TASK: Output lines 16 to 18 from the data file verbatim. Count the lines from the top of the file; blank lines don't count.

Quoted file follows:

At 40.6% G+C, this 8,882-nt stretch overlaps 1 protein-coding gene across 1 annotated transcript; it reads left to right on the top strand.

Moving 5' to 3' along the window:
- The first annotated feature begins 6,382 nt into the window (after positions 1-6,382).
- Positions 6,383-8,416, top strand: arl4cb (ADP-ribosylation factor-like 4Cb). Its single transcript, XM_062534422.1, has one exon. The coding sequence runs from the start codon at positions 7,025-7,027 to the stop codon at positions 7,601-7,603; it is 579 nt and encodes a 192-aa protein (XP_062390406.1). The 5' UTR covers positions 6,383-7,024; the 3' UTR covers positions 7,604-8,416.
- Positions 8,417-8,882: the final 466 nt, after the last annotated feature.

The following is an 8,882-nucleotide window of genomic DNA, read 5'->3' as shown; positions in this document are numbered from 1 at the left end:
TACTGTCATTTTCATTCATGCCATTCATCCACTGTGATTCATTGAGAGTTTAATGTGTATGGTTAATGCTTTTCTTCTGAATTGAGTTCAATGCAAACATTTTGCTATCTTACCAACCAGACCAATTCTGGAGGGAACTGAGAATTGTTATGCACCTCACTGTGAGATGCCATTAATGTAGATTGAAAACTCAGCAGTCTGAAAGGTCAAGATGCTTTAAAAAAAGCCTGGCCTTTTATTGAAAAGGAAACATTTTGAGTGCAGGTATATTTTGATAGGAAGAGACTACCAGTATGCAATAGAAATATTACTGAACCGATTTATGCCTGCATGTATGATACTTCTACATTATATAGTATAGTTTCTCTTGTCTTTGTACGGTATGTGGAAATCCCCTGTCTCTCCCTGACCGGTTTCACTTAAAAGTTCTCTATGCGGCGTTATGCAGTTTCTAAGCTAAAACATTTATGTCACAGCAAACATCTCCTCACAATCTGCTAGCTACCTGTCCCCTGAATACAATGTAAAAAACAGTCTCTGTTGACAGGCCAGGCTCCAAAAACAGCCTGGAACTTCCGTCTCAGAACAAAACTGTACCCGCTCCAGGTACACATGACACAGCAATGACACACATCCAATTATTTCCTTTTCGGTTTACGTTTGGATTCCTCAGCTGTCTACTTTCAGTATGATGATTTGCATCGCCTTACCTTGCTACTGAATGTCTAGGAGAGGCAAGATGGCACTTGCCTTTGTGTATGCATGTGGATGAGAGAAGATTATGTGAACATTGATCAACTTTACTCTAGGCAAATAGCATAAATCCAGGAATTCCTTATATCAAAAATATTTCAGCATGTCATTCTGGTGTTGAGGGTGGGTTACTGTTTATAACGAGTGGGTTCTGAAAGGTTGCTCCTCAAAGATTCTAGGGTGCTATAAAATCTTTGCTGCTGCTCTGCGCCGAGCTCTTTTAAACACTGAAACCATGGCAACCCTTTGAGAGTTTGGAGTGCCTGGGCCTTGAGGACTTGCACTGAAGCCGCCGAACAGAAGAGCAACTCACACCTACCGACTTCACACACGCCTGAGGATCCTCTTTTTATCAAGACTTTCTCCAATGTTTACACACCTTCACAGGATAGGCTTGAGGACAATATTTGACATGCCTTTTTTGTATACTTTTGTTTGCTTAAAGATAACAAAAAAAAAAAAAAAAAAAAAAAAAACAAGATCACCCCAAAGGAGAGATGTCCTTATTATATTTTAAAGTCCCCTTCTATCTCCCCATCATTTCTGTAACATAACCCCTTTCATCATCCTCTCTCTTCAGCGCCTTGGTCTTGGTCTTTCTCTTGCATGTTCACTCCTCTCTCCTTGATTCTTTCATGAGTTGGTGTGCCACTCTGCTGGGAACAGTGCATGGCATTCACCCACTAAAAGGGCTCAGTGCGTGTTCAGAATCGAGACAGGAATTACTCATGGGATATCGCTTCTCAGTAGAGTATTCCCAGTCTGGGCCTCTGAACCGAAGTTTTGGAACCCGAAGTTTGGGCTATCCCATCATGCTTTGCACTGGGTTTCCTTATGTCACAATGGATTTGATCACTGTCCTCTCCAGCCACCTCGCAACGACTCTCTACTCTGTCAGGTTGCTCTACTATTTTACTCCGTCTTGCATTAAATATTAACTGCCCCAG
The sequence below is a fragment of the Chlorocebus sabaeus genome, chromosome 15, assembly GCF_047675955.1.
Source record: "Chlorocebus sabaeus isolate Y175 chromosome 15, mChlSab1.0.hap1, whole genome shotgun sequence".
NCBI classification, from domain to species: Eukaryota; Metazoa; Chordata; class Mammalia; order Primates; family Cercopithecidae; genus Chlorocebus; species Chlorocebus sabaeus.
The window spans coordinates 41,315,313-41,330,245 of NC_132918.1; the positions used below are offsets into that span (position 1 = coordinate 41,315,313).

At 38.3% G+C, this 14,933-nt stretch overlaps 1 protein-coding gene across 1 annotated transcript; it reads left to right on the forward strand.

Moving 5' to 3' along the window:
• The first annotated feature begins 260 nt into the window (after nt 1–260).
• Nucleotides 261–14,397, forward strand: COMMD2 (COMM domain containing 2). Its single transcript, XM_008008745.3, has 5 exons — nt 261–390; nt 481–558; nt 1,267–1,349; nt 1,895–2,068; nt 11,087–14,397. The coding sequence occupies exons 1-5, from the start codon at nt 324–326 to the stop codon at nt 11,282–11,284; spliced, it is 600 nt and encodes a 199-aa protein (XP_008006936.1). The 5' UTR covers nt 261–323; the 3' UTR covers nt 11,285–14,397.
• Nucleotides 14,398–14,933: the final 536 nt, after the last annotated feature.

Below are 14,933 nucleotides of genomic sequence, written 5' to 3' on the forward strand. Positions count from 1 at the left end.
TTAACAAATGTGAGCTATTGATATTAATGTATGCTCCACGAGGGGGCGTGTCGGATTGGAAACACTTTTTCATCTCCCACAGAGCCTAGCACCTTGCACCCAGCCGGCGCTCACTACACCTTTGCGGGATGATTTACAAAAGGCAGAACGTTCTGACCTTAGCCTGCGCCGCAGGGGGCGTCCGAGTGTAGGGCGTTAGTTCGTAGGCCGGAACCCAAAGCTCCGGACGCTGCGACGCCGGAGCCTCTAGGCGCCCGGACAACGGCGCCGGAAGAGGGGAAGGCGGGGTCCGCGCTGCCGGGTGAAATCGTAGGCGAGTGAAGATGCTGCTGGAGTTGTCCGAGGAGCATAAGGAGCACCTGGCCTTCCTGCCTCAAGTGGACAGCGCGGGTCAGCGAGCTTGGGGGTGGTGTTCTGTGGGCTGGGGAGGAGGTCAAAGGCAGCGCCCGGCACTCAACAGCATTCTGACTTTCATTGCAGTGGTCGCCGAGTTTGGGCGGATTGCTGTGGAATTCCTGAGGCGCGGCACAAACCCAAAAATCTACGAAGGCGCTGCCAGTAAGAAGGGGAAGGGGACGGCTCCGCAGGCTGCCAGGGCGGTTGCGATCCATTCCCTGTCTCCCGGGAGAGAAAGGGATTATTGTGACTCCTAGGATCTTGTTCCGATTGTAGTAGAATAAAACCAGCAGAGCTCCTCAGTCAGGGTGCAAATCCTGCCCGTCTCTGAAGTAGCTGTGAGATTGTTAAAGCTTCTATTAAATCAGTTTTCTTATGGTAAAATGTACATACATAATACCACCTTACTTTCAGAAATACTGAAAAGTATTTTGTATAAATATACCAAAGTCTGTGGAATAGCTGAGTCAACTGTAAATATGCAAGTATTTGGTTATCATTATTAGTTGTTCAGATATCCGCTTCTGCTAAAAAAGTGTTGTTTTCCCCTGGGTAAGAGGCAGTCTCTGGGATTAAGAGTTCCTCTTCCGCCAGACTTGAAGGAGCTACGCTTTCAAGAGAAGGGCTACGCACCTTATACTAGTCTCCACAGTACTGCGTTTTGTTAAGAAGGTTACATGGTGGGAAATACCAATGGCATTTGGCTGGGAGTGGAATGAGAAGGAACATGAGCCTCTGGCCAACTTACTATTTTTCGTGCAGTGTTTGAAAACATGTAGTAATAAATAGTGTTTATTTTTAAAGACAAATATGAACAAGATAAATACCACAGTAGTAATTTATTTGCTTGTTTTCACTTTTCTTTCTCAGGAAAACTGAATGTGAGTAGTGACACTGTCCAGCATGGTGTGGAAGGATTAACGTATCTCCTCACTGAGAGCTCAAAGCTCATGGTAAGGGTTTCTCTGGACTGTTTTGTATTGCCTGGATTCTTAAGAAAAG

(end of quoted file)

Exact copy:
• Nucleotides 14,398–14,933: the final 536 nt, after the last annotated feature.

Below are 14,933 nucleotides of genomic sequence, written 5' to 3' on the forward strand. Positions count from 1 at the left end.
TTAACAAATGTGAGCTATTGATATTAATGTATGCTCCACGAGGGGGCGTGTCGGATTGGAAACACTTTTTCATCTCCCACAGAGCCTAGCACCTTGCACCCAGCCGGCGCTCACTACACCTTTGCGGGATGATTTACAAAAGGCAGAACGTTCTGACCTTAGCCTGCGCCGCAGGGGGCGTCCGAGTGTAGGGCGTTAGTTCGTAGGCCGGAACCCAAAGCTCCGGACGCTGCGACGCCGGAGCCTCTAGGCGCCCGGACAACGGCGCCGGAAGAGGGGAAGGCGGGGTCCGCGCTGCCGGGTGAAATCGTAGGCGAGTGAAGATGCTGCTGGAGTTGTCCGAGGAGCATAAGGAGCACCTGGCCTTCCTGCCTCAAGTGGACAGCGCGGGTCAGCGAGCTTGGGGGTGGTGTTCTGTGGGCTGGGGAGGAGGTCAAAGGCAGCGCCCGGCACTCAACAGCATTCTGACTTTCATTGCAGTGGTCGCCGAGTTTGGGCGGATTGCTGTGGAATTCCTGAGGCGCGGCACAAACCCAAAAATCTACGAAGGCGCTGCCAGTAAGAAGGGGAAGGGGACGGCTCCGCAGGCTGCCAGGGCGGTTGCGATCCATTCCCTGTCTCCCGGGAGAGAAAGGGATTATTGTGACTCCTAGGATCTTGTTCCGATTGTAGTAGAATAAAACCAGCAGAGCTCCTCAGTCAGGGTGCAAATCCTGCCCGTCTCTGAAGTAGCTGTGAGATTGTTAAAGCTTCTATTAAATCAGTTTTCTTATGGTAAAATGTACATACATAATACCACCTTACTTTCAGAAATACTGAAAAGTATTTTGTATAAATATACCAAAGTCTGTGGAATAGCTGAGTCAACTGTAAATATGCAAGTATTTGGTTATCATTATTAGTTGTTCAGATATCCGCTTCTGCTAAAAAAGTGTTGTTTTCCCCTGGGTAAGAGGCAGTCTCTGGGATTAAGAGTTCCTCTTCCGCCAGACTTGAAGGAGCTACGCTTTCAAGAGAAGGGCTACGCACCTTATACTAGTCTCCACAGTACTGCGTTTTGTTAAGAAGGTTACATGGTGGGAAATACCAATGGCATTTGGCTGGGAGTGGAATGAGAAGGAACATGAGCCTCTGGCCAACTTACTATTTTTCGTGCAGTGTTTGAAAACATGTAGTAATAAATAGTGTTTATTTTTAAAGACAAATATGAACAAGATAAATACCACAGTAGTAATTTATTTGCTTGTTTTCACTTTTCTTTCTCAGGAAAACTGAATGTGAGTAGTGACACTGTCCAGCATGGTGTGGAAGGATTAACGTATCTCCTCACTGAGAGCTCAAAGCTCATGGTAAGGGTTTCTCTGGACTGTTTTGTATTGCCTGGATTCTTAAGAAAAG